Paice v Harding (t/a MJ Harding Contractors)
Citation:  EWHC 661 (TCC); BLR 345
Nature of case:
The Defendant Contractors successfully challenged an adjudicator’s decision on the grounds of bias, in circumstances where he had failed to disclose his knowledge of telephone calls made to his office two months prior to the adjudication, in which the Claimant Employers had spoken at length to his office manager about the dispute. Although the adjudicator (Mr Sliwinski) had not been party to the conversations, he had actual knowledge of the content of them, which went beyond merely procedural matters. The court also upheld an alternative challenge to Mr Sliwinski’s jurisdiction, on the grounds that the issue was the same or substantially the same as had already been decided in a previous adjudication.
Adjudications 1 and 2 related to interim payment applications and, in both, awards were made by Mr Sliwinski in favour of the Defendants. Prior to Adjudication 3, there were a number of telephone conversations made by the Claimants to a manager at Mr Sliwinski’s office, in which the Claimants discussed their disappointment with the previous two adjudications, their dissatisfaction with the advisors they had instructed and also their concerns over the final account claim, which was to become the subject of the third and fourth adjudications. These conversations were “briefly outlined” to Mr Sliwinski.
In Adjudication 3, a different adjudicator awarded the Defendants £397,912.48 representing the full value of their final account claim. There was no decision as to the merits of the valuation as the Claimants had not submitted a valid payless notice and, for this reason, the notified sum was determined to have become automatically payable.
Adjudication 4, to which these proceedings related, was commenced by the Claimants who sought a decision as to the true value of the contract works and also a repayment from the Defendants. Mr Sliwinski was appointed as adjudicator.
Prior to Adjudication 4, Mr Sliwinski did not disclose the fact that conversations had taken place between the Claimants and a manager at his office, nor did he volunteer this information: (i) when emailed by the Defendants who questioned him directly about any contact he had had with the Claimants since the second adjudication; (ii) after being notified by the Defendants of their request for copies of the landline records to be voluntarily disclosed; or (iii) thereafter. The adjudication went ahead and an award was made in favour of the Claimants.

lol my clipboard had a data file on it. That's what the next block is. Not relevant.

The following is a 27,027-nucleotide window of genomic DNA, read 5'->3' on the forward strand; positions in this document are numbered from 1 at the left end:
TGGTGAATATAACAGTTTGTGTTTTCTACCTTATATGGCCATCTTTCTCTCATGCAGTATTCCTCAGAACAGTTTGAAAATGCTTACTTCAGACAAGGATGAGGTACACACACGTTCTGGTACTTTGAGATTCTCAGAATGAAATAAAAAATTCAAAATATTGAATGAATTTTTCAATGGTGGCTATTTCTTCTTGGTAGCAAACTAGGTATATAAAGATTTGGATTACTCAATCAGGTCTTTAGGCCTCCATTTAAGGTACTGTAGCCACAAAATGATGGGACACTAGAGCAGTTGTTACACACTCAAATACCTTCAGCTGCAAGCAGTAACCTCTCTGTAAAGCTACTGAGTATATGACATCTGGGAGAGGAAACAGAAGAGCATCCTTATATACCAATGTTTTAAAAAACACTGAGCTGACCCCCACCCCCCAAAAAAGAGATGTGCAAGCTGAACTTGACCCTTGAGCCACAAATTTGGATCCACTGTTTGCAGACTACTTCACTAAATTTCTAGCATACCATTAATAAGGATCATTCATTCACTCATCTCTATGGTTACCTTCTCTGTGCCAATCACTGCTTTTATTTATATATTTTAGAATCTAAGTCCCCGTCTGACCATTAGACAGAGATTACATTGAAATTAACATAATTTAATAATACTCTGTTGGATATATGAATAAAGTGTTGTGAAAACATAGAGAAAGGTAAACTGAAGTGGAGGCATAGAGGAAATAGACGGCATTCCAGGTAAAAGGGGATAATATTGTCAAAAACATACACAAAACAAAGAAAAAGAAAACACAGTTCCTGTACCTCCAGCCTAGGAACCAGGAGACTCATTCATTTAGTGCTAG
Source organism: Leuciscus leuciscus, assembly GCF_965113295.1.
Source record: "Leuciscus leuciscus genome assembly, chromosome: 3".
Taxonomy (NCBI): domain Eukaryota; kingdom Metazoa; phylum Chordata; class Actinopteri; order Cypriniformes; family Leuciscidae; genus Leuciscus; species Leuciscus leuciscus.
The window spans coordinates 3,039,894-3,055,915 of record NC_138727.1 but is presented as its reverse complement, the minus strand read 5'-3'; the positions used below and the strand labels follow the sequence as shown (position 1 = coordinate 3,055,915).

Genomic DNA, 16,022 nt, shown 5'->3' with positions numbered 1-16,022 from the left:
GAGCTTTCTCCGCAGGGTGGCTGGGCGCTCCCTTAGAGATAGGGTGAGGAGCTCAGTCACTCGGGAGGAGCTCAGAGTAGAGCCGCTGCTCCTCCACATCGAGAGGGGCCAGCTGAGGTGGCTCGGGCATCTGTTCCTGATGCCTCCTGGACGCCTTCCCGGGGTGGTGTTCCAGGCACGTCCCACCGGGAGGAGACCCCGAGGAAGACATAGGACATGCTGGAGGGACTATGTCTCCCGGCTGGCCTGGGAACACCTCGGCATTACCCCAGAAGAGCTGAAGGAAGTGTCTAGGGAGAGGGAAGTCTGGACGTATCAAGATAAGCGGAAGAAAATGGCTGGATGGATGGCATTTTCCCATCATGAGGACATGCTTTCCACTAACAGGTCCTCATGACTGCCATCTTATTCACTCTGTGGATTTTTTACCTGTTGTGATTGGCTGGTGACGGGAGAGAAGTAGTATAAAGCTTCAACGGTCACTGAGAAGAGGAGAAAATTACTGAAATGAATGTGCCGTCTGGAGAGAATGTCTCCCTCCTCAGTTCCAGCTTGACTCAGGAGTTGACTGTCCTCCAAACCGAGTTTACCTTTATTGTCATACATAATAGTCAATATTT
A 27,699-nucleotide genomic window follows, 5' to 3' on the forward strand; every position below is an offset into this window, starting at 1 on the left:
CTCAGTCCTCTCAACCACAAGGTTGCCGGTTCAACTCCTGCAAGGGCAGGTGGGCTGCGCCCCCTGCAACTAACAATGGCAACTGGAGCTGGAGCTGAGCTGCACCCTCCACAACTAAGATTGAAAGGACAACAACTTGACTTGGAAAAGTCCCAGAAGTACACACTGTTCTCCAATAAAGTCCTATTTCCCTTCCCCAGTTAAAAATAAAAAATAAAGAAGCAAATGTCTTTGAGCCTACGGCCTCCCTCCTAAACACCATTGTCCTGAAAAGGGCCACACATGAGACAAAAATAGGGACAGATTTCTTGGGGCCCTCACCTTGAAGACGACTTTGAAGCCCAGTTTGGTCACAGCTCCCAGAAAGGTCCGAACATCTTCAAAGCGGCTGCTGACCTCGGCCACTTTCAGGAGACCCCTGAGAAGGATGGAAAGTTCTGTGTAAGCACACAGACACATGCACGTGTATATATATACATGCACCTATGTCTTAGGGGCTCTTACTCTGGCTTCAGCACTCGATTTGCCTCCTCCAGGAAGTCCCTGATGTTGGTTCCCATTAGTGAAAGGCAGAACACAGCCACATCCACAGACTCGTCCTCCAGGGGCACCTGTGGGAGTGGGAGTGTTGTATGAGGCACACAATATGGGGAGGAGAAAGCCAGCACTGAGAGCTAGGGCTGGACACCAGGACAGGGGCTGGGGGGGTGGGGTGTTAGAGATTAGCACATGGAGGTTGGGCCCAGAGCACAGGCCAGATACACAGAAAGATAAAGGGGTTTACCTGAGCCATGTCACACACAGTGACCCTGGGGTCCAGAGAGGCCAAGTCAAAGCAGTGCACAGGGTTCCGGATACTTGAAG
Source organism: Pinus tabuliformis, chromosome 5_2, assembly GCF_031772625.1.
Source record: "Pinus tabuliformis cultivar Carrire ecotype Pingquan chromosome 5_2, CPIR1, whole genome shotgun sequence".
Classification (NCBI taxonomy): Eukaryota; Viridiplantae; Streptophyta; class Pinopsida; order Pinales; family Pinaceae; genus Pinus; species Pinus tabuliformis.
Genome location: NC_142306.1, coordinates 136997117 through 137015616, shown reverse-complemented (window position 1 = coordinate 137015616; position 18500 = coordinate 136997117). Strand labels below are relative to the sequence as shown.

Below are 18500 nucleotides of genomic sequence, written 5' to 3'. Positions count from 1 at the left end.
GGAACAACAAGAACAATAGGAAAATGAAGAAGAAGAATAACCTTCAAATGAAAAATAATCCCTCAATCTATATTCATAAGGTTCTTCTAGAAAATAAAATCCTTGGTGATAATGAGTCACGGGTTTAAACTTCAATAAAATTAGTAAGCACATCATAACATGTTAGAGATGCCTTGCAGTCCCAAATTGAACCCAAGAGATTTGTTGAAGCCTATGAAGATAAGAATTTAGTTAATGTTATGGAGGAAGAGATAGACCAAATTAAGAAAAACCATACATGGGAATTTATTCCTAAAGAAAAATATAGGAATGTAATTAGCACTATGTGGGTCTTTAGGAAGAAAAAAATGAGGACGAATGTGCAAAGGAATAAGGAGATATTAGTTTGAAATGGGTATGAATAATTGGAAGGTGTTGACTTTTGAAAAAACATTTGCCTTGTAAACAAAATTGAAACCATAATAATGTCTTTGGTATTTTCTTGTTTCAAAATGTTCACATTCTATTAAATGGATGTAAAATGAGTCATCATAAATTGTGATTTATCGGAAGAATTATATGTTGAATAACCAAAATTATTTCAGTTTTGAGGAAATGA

The Defendants later claimed to have received an anonymous letter enclosing two pages of the Claimants’ phone bill which revealed the existence of the phone conversations to Mr Sliwinski’s office.
Coulson J, refusing to enforce the adjudicator’s decision, held that a fair-minded observer would conclude there was a real possibility of bias.
Firstly, Mr Sliwinski should have disclosed the existence of the telephone conversations. These dealt with more than purely procedural matters, he had actual knowledge of their content and this was not a case of inadvertence. The message from the authorities was clear: an adjudicator should not engage in unilateral conversations with the parties because of the obvious risks involved. The perceived mischief in both Glencot Developments & Design Co Ltd v Ben Barrett and Son (Contractors) Ltd  BLR 207 and Woods Hardwick Ltd v Chiltern Air Conditioning Ltd  BLR 23 was the fact that the adjudicator had communicated with one side only, and that the other side did not know what has transpired. Although Mr Sliwinski need not have declined the appointment at the outset, he should have written to the parties, disclosing the conversations, and asking if either of them had any objections to his continuing to act.
Further, even if a fair minded observer would not have thought that this, in itself, was enough to give rise to a real possibility of bias, Mr Sliwinski’s response to the Defendants’ email specifically requesting him to identify any unilateral contact that had taken place, would be sufficient to alter that view. His unequivocal denial, simply asserting that there had been “no contact…at all”, was misleading and would support in the mind of the fair-minded observer the real possibility of bias.
A third relevant consideration was the adjudicator’s explanations, which also made the possibility of apparent bias more, rather than less, likely. He was aggressive and unapologetic in his witness statements, giving the impression that he knew something had gone wrong and had concluded that attack was the best form of defence. He had also been “so concerned to see one side win” that he had supported the Claimants’ application for summary judgment, and did so “in trenchant terms”, which would cause a fair minded observer to think he was at risk of having lost all objectivity.
Coulson J went on to find that the Defendants had not waived their right to allege apparent bias by merely proceeding with the adjudication as, at the time, they did not and could not have known about the content of the conversations, so did not know that the grounds for a natural justice challenge had arisen.
In relation to the Defendants’ alternative challenge to the jurisdiction of the adjudicator, Coulson J found there was a reasonable prospect of the Defendant showing that the issue in Adjudication 4 was the same or substantially the same as the issue in Adjudication 3.
Counsel: Piers Stansfield QC appeared on behalf of the successful Defendants.